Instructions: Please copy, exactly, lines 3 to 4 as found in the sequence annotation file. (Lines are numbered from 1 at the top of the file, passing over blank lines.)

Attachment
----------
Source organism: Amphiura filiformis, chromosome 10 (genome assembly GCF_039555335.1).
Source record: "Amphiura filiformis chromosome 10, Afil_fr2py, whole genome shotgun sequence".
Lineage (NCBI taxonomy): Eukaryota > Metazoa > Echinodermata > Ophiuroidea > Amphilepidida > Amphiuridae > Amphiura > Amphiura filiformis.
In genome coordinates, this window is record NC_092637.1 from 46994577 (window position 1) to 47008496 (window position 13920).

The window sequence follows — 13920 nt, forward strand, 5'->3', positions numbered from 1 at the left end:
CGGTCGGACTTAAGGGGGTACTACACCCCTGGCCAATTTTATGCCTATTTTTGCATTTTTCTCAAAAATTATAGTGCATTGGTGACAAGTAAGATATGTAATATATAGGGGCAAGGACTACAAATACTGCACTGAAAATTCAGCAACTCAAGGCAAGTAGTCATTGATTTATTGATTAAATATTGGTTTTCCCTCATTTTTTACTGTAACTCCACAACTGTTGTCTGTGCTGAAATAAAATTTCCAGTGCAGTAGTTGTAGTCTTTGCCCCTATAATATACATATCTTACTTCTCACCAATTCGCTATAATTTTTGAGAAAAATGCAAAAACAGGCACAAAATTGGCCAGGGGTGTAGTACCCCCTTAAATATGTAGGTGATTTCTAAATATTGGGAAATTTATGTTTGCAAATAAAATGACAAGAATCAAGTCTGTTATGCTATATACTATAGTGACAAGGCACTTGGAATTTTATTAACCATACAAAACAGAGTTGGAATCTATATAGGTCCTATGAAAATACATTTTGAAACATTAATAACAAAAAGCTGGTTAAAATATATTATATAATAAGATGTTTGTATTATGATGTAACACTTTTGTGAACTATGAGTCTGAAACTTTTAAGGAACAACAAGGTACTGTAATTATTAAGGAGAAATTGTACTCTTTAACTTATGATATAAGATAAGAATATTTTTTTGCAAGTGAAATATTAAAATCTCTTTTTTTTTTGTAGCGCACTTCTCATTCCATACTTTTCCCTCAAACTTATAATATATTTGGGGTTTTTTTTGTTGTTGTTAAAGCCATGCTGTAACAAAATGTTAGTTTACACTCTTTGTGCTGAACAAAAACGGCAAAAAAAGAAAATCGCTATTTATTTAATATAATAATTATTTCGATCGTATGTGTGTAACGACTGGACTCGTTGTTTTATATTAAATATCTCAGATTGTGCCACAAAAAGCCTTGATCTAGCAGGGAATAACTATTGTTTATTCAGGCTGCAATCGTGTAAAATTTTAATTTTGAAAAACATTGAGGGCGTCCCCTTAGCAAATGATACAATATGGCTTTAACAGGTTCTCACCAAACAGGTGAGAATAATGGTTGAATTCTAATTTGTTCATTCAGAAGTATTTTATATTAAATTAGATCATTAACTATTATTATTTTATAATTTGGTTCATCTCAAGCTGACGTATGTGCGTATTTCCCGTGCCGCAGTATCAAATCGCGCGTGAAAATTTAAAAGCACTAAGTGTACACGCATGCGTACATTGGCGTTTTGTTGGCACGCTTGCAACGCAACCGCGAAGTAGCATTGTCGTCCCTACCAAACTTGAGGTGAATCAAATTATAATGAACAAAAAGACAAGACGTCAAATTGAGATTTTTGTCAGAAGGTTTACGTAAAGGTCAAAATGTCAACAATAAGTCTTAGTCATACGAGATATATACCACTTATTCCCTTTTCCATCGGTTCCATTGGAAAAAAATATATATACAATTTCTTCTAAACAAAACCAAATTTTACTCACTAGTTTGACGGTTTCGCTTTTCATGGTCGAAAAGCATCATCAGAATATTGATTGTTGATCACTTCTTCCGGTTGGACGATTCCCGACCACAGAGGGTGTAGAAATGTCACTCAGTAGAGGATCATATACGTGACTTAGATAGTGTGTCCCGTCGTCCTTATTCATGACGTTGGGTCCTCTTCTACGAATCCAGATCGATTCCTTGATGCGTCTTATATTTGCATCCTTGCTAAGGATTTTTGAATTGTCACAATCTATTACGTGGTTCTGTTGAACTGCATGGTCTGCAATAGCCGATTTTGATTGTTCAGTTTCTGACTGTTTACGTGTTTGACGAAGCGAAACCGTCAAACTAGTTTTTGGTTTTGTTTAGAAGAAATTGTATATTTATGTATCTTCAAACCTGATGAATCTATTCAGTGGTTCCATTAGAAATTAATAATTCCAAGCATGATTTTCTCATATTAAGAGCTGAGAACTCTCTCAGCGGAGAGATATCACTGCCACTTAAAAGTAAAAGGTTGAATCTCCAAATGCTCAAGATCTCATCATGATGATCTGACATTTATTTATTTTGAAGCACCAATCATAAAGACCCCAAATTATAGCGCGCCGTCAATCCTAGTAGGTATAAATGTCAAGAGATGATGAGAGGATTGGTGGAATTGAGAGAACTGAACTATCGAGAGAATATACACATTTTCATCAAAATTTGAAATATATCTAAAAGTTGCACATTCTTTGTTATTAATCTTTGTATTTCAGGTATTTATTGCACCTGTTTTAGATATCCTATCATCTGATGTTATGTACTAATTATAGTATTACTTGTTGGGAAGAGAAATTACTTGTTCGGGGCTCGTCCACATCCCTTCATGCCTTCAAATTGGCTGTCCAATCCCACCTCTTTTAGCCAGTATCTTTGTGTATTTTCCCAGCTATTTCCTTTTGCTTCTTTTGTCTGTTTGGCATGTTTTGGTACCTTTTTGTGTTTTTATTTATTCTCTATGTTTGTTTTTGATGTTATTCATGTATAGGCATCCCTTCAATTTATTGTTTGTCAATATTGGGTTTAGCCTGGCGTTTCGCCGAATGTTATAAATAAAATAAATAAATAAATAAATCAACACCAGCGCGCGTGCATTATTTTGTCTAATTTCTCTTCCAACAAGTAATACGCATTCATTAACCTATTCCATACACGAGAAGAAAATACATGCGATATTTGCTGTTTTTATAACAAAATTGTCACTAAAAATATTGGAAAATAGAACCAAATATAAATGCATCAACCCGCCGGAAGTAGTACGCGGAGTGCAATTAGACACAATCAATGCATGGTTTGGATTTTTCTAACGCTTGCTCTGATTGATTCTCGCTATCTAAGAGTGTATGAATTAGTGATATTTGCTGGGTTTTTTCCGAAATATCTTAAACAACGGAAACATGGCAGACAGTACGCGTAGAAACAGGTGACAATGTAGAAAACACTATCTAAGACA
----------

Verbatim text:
Lineage (NCBI taxonomy): Eukaryota > Metazoa > Echinodermata > Ophiuroidea > Amphilepidida > Amphiuridae > Amphiura > Amphiura filiformis.
In genome coordinates, this window is record NC_092637.1 from 46994577 (window position 1) to 47008496 (window position 13920).